The Movie Waffler Now On Netflix - A SIMPLE FAVOUR | The Movie Waffler

Now On Netflix - A SIMPLE FAVOUR

a simple favour review
A mommy blogger investigates the mysterious disappearance of her friend.

Review by Eric Hillis

Directed by: Paul Feig

Starring: Anna Kendrick, Blake Lively, Linda Cardellini, Henry Golding, Rupert Friend

a simple favour poster

One of the more successful novels among the spate of mystery tales that came in the wake of Gone Girl's success is Darcey Bell's A Simple Favour, which like Gillian Flynn's book and Paula Hawkins' The Girl on the Train, centres its drama around the disappearance of a female suburbanite. I can't say I've read Bell's novel, but by all accounts it's a straight thriller, devoid of humour. It may seem odd then that Paul Feig - a director known for comedies like Bridesmaids, Ghostbusters and Spy - opted to bring Bell's thriller to the screen, but filmmakers don't like to find themselves pigeon-holed, and the marketing for A Simple Favour gleefully bills it as offering audiences a glimpse into "the darker side of Paul Feig."

Despite such a premise, the movie opens in familiar Feig territory, essentially a female buddy comedy for its opening act, which details the meet not so cute and developing friendship between Stephanie (Anna Kendrick), a 'golly gee' single mother who behaves like she stepped out of a 1950s electric oven commercial, and the tough as nails Emily (Blake Lively), an Amazonian fashion rep who has grown tired of her life as a trophy wife to Sean (Henry Golding - there's your non-white James Bond right there), a British author who hasn't written a word since marrying her.

a simple favour review

Despite Emily behaving like a complete bitch to Stephanie, the latter finds her alien confidence and arrogance fascinating, and despite her constant mocking, Emily does seem equally beguiled by Stephanie's all-American innocence, though at times she behaves oddly, like how she snaps at Stephanie for attempting to take a photo of her.

A few weeks into their friendship, Stephanie agrees to collect Emily's young son from school, but four days later and there's no sign of Emily, who has now officially become a missing person. Stephanie decides to investigate her friend's disappearance herself, while forming a bond with Sean that threatens to overstep the boundaries of platonic friendship.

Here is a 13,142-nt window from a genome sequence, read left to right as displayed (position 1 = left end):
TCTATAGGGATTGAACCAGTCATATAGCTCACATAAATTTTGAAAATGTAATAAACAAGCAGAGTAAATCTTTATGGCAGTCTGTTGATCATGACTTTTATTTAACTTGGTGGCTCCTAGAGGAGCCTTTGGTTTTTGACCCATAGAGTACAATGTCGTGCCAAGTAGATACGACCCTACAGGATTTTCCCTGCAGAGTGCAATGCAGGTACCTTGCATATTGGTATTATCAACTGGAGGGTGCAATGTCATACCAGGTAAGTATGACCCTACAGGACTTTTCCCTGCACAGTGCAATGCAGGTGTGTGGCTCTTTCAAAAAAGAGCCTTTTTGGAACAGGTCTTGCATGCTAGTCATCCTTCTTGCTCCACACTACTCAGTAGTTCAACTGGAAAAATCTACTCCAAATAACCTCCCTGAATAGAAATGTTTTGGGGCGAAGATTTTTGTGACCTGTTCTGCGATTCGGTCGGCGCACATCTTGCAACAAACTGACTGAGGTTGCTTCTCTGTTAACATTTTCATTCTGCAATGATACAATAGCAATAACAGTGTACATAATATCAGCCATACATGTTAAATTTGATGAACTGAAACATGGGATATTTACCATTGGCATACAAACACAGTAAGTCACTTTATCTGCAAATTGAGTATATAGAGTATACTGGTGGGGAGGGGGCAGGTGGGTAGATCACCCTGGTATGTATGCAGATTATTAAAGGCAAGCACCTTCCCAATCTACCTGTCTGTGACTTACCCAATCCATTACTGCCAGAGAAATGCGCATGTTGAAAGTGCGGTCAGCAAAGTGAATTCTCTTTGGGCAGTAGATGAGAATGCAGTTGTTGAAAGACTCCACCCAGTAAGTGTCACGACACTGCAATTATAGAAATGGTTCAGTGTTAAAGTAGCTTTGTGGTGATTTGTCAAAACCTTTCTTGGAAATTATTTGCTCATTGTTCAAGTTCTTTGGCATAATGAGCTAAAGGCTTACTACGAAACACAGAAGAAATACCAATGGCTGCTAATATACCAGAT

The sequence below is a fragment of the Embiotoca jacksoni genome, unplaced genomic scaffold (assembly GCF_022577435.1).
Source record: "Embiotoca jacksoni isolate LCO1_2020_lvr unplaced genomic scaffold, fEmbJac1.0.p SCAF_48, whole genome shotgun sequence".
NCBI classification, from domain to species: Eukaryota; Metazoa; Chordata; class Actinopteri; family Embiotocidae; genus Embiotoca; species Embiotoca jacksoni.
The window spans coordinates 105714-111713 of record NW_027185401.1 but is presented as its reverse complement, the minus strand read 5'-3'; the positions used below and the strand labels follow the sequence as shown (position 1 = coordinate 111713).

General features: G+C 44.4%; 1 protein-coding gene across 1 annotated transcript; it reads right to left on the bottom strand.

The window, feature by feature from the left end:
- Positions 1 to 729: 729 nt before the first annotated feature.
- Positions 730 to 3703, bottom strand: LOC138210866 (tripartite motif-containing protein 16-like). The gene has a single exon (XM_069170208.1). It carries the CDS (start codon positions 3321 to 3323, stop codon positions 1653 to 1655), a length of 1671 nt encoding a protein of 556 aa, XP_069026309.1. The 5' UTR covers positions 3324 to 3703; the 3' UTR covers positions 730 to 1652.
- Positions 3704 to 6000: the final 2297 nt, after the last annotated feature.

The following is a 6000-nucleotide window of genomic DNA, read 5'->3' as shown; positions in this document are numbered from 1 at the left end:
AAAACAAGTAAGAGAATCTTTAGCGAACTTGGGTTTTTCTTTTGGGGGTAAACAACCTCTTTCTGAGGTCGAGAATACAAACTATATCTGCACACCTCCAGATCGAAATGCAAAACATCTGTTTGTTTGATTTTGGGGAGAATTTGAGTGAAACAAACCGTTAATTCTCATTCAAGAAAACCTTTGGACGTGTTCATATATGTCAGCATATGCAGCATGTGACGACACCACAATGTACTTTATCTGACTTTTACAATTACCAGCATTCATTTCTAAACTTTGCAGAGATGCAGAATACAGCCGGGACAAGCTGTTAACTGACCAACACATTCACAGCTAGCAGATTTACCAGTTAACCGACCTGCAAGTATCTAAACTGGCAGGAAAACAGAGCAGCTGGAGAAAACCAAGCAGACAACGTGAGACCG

A Simple Favour isn't so much a comedy-thriller as a comedy that becomes a thriller. It's a 30 minute comedy followed by a largely straight-faced 90 minute thriller with occasional jolts of jarring comedy thrown in. The comedy is a lot of fun, but the thriller is tediously generic and ham-fisted.

Kendrick and Lively are magnificent together in the film's early portion, riffing off each other as though auditioning to co-host the next Golden Globes ceremony. I could have easily watched two hours of their characters simply hanging out - and the movie would have benefitted greatly from a larger role for Rupert Friend, hilarious as Emily's snooty boss - but alas the mystery plot kicks in and Feig exits his comfort zone with disastrous results.

a simple favour review

A Simple Favour is so riddled with thriller clichés that where it not for characters explicitly referencing other movies - "Are you Diabolique-ing me?" "I'm not Gaslight-ing you!" etc. - you might wonder if Feig has never watched a thriller and genuinely believes his tired and predictable plot elements are original.

The director is clearly out of his depth here, his dialogue-driven storytelling completely at odds with the thriller genre. Much of the narrative consists of Stephanie interviewing people from Emily's past, who spill plot points in monologues. I've seen Lifetime channel thrillers with more cinematic storytelling than is offered here.

Feig appears to be the definition of an actor's director, and he mines winning performances from his female leads, but he seems to have no understanding of how to use editing, framing, blocking, lighting etc in service of tension and suspense. So poorly edited is his film that at times it can be confusing as to whether we're watching a flashback or not, and a major visual reveal is presented in such a bland manner that the impact of the revelation is completely lost.

a simple favour review

The oddest part of Feig's film is how it portrays Kendrick's Stephanie. The initial premise of a Martha Stewart-esque Soccer Mom conducting a criminal investigation has great potential, but once said investigation begins, Stephanie morphs from naive suburbanite into an ingenious sleuth with no real personality. The film even attempts to make us wonder if Stephanie is a suspect, which makes no sense, because why would she be investigating a crime she committed herself?

Early on, Emily and Stephanie play a game of truth or dare, with Emily confessing to once engaging in a threesome with her hubby and another woman. Stephanie's secret is far more shocking; in fact she confesses to committing one of society's greatest taboos. Later, we're given a flashback that shows the tragic results of Stephanie's indiscretion and leaves us asking a major question regarding a minor character. It's a mind-blowing moment, and will likely be the film's main talking point, but it's never referred to again, its lack of resolution hanging over the film's generic ending like an ominous cloud. It's the one aspect of the film that genuinely lives up to the billing of Feig's darker side. Yikes!

A Simple Favour is on Netflix UK now.

2018 movie reviews